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Top Nuclear General Says He Would Refuse 'Illegal' Order From Trump to Launch Nukes

Air Force Gen. John Hyten, commander of the U.S. Strategic Command, told a security conference in Nova Scotia that he would refuse to obey an "illegal" order from Donald Trump to launch nuclear weapons.

Asked if he has given much thought to how he would handle a nuclear strike order from President Trump that he thinks is unlawful, Hyten, who oversees the U.S. nuclear arsenal, answered, "I think some people think we're stupid. We're not stupid people. We think about these things a lot. When you have this responsibility, how do you not think about it?"

"I provide advice to the president, he will tell me what to do," Hyten said. "And if it's illegal, guess what's going to happen? I'm going to say, 'Mr. President, that's illegal.' And guess what he's going to do? He's going to say, 'What would be legal?' And we'll come up options, with a mix of capabilities to respond to whatever the situation is, and that's the way it works. It's not that complicated."

He explained that if he were to execute an unlawful order, "You will go to jail. You could go to jail for the rest of your life."

The key word here is "illegal." In fact, no U.S. military officer is bound to obey an order he believes to be "illegal," so why this is being made into a big deal is something of a mystery.

The Constitution, tradition, and common sense give the commander in chief wide latitude and broad authority to decide on the disposition of our nuclear forces. Even if his military advisors and the entire cabinet are against him, the president could still legally order our nuclear forces to attack, so the concept of an "illegal" order to launch is almost unfathomable.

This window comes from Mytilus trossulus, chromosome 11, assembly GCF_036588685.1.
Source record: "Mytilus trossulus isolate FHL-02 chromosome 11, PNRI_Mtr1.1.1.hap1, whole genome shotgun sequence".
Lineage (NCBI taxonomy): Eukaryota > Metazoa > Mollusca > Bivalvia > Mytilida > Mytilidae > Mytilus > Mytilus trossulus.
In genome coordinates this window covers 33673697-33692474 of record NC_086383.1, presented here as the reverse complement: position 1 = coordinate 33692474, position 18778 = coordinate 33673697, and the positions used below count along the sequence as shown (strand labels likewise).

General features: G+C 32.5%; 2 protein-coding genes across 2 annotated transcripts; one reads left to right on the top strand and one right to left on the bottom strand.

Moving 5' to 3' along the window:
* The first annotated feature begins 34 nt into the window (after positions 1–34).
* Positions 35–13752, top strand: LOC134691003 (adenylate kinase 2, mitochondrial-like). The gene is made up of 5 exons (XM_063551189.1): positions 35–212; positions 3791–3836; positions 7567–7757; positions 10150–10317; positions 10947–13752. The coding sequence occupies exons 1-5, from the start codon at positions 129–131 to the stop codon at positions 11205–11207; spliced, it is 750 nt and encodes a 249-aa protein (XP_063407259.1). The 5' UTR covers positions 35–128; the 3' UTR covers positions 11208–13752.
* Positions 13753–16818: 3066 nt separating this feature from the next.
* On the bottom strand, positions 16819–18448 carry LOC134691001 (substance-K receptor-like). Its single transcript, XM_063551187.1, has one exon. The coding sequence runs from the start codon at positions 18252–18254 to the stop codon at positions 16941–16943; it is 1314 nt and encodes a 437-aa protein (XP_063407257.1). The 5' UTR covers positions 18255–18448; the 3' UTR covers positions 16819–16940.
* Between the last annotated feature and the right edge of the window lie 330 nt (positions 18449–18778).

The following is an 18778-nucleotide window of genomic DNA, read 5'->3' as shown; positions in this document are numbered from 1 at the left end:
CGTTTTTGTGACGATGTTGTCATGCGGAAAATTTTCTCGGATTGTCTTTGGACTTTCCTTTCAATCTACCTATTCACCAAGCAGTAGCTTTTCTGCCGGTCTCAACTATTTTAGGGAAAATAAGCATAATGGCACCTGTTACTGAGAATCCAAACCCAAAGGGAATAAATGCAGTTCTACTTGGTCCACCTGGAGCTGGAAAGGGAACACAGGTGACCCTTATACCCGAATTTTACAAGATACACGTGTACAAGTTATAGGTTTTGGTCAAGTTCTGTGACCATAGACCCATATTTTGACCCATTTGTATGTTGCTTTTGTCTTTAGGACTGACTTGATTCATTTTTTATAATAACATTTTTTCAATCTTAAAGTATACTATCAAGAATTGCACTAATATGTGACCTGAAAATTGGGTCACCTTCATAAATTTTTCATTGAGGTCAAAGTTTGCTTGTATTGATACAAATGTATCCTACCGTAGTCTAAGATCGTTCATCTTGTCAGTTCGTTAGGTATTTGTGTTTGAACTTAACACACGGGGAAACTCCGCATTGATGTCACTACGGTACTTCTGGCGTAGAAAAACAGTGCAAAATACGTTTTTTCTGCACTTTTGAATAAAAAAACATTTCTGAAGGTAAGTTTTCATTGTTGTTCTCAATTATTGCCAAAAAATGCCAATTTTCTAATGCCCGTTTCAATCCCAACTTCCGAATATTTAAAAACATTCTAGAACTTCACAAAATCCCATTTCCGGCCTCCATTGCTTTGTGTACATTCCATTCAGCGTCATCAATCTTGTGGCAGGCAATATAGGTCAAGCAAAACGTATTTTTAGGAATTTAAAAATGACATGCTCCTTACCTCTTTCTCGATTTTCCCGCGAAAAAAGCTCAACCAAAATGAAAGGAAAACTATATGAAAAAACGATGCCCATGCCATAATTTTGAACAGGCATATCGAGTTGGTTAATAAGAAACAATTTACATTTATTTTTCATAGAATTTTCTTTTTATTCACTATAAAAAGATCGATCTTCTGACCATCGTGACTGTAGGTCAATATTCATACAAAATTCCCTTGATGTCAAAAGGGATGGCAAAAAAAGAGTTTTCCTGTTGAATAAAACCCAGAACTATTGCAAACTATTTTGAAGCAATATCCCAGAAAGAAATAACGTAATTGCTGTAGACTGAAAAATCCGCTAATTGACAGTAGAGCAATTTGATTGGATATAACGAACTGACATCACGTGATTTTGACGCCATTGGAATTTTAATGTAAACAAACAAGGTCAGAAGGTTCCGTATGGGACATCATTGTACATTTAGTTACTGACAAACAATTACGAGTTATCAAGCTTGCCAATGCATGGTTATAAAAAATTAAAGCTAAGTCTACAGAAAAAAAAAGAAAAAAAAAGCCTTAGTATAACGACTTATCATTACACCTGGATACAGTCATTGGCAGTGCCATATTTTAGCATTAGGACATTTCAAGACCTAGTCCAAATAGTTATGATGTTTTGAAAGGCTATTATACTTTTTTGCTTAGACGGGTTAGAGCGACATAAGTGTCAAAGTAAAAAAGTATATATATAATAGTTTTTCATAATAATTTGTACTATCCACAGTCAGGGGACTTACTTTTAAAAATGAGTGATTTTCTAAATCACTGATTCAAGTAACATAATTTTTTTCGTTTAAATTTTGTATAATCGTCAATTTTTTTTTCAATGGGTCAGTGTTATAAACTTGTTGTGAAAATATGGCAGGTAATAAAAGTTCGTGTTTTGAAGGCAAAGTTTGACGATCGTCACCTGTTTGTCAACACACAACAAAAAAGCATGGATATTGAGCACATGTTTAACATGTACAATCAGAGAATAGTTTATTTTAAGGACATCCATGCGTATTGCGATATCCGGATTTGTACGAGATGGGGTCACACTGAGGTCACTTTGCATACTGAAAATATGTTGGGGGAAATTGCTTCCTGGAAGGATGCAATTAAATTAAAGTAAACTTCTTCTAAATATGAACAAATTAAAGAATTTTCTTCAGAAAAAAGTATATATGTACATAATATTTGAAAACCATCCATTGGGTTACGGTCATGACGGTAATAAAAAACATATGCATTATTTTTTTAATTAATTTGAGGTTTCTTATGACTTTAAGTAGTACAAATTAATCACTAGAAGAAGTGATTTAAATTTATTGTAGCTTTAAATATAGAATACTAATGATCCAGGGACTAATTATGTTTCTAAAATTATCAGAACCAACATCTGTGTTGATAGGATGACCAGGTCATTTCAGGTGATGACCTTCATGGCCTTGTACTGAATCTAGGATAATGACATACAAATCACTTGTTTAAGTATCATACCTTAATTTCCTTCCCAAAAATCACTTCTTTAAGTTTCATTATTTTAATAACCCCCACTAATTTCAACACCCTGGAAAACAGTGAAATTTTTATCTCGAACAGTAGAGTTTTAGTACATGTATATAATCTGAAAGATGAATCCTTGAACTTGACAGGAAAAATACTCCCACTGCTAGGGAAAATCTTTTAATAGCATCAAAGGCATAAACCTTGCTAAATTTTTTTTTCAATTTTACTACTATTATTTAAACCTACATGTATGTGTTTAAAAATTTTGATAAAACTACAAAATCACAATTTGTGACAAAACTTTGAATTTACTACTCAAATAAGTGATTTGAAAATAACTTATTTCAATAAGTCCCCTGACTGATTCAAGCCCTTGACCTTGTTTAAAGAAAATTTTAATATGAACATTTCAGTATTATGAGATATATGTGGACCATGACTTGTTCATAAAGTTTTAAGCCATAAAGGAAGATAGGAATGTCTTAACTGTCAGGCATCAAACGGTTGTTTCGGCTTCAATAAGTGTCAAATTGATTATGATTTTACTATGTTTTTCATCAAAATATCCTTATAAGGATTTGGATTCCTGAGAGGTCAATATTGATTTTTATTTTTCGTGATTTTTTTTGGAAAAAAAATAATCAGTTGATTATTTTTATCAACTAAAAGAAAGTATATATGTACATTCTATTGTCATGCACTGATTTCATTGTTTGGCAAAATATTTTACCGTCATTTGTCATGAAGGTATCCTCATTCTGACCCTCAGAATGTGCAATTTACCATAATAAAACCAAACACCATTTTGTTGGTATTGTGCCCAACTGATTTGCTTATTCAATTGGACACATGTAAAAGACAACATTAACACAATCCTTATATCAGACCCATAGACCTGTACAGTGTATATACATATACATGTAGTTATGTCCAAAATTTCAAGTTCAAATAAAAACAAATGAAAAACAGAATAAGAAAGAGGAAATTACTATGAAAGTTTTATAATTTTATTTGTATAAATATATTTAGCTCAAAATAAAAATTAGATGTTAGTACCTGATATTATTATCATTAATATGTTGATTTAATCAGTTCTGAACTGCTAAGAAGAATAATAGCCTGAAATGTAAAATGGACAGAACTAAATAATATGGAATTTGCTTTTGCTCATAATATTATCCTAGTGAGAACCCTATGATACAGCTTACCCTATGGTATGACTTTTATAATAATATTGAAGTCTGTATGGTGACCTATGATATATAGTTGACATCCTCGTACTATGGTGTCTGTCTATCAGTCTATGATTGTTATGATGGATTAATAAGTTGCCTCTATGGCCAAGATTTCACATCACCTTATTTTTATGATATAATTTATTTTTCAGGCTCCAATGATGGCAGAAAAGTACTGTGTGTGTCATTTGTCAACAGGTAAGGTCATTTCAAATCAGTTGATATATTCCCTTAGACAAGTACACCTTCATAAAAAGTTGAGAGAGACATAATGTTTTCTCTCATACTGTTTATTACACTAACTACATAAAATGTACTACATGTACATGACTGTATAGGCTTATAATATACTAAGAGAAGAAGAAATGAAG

I suppose it is barely conceivable that a general would refuse an order to target a nation that wasn't threatening the U.S. on the grounds that it was against international law, but that's in the realm of fantasy.

But the general's comments will add fuel to the argument by some Democrats that Congress should have an equal say in any order to launch nuclear weapons. Senator Ben Cardin wrote an op-ed for the Capitol Gazette explaining that the current authority that lies solely in the hands of the president is an outmoded policy and needs to be changed:

"Today, however, we face a different question than the one we faced during the Cold War," Cardin wrote. "The most likely attack against our country is not a massive surprise nuclear attack by Russia or China, but an escalating conflict with a smaller nuclear adversary like North Korea. In a more limited or targeted attack circumstance, where the danger is still high but we would not face the same “use them or lose them” pressure we faced during the Cold War, it is possible and would be wise for the president to consult Congress before the profound decision to use nuclear weapons."